Set a mortgage reminder

When you first take out your mortgage, your lender usually gives you an initial deal on your interest rate (a discounted variable rate or a reduced fixed rate, for example). Typically, this initial deal will last between two and five years. Once the deal has finished, you will usually be switched onto your lender’s standard variable rate (SVR), which tends to mean a substantially higher interest rate that can change at any time. For example, you may be on an initial rate of 1%, fixed for two years, and then get switched onto your lender’s rate of 4% (variable) after the two years is up.

To avoid this, you can remortgage once your initial deal is over, to benefit from another initial deal. Remortgaging does involve some costs though, so you’ll need to do the maths to make sure you’re making a saving overall.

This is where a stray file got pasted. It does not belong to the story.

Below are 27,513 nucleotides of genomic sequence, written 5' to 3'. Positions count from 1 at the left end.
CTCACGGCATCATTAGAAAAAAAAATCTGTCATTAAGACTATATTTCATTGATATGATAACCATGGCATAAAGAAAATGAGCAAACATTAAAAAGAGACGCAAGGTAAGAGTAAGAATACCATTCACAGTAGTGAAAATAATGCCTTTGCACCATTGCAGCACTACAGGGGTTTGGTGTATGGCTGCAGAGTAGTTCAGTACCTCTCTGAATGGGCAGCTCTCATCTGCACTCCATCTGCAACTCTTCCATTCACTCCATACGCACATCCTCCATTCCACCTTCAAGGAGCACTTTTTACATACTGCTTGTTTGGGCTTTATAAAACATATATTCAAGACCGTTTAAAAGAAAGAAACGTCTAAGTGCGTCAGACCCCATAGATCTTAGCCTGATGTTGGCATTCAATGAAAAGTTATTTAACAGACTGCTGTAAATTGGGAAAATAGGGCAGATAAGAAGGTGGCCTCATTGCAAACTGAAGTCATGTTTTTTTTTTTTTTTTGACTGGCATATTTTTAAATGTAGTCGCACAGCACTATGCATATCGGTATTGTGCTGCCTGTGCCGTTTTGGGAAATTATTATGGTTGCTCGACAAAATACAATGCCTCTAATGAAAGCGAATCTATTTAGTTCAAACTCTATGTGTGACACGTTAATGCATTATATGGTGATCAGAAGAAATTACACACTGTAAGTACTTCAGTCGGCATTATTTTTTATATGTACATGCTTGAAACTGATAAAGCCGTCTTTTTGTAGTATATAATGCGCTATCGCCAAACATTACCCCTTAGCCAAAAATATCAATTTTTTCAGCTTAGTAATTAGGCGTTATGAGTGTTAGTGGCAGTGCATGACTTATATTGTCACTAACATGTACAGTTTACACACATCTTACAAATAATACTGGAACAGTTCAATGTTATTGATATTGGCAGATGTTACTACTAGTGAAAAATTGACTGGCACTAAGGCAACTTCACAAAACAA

It makes sense to start looking into your options about three months before your deal ends, so that you have time to make arrangements if you do decide to remortgage. You can set a calendar reminder so you don’t forget, or sign up to one of the online mortgage monitoring services, which can tell you when it’s a good time to switch.

If you’re married, you and your spouse have equal right to the home, no matter whose name is on the mortgage.

If you’re living with your partner but you’re not married, ownership of the home is governed by property law. This usually means that your partner doesn’t have any claim over the property if their name isn’t on the deeds or mortgage documents, unless they can prove they’ve made significant contributions to the mortgage, bills or renovations. If you die and you haven’t made a will, the property may pass onto your next-of-kin (possibly your parents or siblings if you don’t have children) rather than your partner.

Now that you’re a homeowner, it’s important to write a will so that you can outline what should happen to your property when you die.


Got anything to add to our list? Tell us in the comments at the bottom of the page.